In my opinion, it should be the policy of every responsible government to reduce pollution as much as possible. However, quite a few nations are more keen to please business and thus voters (and thus retaining their seats in parliament) than preserving our planet and handing it over in a somewhat functional order for the coming generations. Vast resources are spent for no good reason, simply because some governments have not introduced measures that will either make it profitable to save on energy, or more likely measures that will make it very expensive to waste energy. And yes, I am indeed thinking the US here who spend around 50% of the worlds energy resources. But would any US president survive if the fuel prices went up to European levels?

In essence, energy should not be priced based solely on it's core value, but also on the damage it causes. That is, in my opinion, one of the most effective ways to reduce energy spending.

And don't even get me started on business getting away with polluting our planet, because governements ain't got the guts to stand up to them when they threathen to close down shop and put vast numbers of workers on the street. Though shit; you messed the place up - you pay for it. End of story.

MadsDad
13th May 2004, 13:26
FFF, with reference to energy being priced according to the damage it causes there was a prog on the radio yesterday. Apparently you can choose to 'buy' your electricity specifically from a wind-generated source - obviously greener and likely to encourage development. (And before everyone shouts no, the electricity you use is not wired direct from a wind-farm; what happens is the generator guarantees to put enough into the grid to cover what you are using).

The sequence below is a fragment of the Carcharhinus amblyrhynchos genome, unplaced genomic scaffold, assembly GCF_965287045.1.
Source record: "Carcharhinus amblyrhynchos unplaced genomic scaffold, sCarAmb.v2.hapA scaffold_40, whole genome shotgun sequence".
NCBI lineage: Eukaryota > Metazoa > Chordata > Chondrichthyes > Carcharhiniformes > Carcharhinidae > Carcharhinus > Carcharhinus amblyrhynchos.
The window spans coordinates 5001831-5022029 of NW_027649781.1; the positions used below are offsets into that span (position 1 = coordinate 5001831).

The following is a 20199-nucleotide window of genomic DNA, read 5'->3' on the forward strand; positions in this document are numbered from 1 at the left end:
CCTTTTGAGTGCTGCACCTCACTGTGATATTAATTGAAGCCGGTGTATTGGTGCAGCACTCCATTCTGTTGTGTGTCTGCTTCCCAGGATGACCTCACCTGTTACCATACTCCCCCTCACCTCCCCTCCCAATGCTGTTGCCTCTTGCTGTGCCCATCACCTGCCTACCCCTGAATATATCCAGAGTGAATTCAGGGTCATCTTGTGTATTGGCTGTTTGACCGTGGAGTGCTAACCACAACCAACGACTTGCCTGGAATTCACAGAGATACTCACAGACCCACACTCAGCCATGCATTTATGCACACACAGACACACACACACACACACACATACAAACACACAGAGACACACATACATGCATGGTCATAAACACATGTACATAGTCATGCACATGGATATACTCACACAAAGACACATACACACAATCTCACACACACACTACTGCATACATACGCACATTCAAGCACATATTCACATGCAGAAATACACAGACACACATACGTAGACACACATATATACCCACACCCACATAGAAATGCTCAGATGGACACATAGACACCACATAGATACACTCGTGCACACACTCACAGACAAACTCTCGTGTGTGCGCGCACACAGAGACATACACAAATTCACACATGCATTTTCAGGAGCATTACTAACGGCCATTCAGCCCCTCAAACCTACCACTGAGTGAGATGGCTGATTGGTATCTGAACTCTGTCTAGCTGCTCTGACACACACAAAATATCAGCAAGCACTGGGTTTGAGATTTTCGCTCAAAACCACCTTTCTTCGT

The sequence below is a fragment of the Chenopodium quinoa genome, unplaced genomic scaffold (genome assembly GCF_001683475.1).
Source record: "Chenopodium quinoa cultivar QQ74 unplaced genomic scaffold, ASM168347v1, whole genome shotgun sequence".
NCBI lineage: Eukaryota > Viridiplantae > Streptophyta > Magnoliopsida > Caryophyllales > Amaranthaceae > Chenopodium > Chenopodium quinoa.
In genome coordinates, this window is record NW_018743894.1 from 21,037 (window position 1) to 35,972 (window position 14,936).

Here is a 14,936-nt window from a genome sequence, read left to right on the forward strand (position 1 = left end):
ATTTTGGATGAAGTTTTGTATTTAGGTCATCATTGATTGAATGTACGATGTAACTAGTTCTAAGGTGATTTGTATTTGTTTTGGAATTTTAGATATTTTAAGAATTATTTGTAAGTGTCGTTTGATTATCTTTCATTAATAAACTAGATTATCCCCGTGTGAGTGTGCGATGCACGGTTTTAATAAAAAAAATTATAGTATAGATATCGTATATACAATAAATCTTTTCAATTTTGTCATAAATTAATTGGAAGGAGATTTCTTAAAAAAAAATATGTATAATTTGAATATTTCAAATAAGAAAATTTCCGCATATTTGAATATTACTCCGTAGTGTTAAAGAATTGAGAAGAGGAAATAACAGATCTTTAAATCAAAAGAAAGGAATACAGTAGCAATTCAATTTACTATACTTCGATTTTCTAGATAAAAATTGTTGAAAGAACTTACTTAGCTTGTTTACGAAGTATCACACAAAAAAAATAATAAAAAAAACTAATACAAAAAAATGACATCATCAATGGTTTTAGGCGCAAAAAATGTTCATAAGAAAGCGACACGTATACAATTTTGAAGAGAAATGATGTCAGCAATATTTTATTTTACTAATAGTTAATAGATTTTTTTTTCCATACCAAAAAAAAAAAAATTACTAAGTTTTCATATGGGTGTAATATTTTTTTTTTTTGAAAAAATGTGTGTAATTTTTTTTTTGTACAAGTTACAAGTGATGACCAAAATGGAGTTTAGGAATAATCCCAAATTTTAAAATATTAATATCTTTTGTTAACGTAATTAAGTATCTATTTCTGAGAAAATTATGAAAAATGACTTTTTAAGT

On the same program there were also bits about solar water heating (some bloke was reporting water from his solar panel at 60C in January, with snow on the ground) and a 'do it yourself' wind genrator kit (it involved a pole about 3 metres high attached to the end wall of your house, like a tv aerial, with a wind generator on it; estimated to supply about 30% of average use and you can sell any surplus to the grid, they were pricing them about £1000).

SpinSpinSugar
13th May 2004, 13:39
Indeed, the weather has changed dramatically over time, but most natural cycles of climate change are over geologically significant periods of time, looooong frequency.

Of course, there are in the earth's history sudden, infrequent events that rapidly change the earth's climate through external inputs to the system or dramatic activity on Earth. Meteors, massive volcanic activity, and so forth.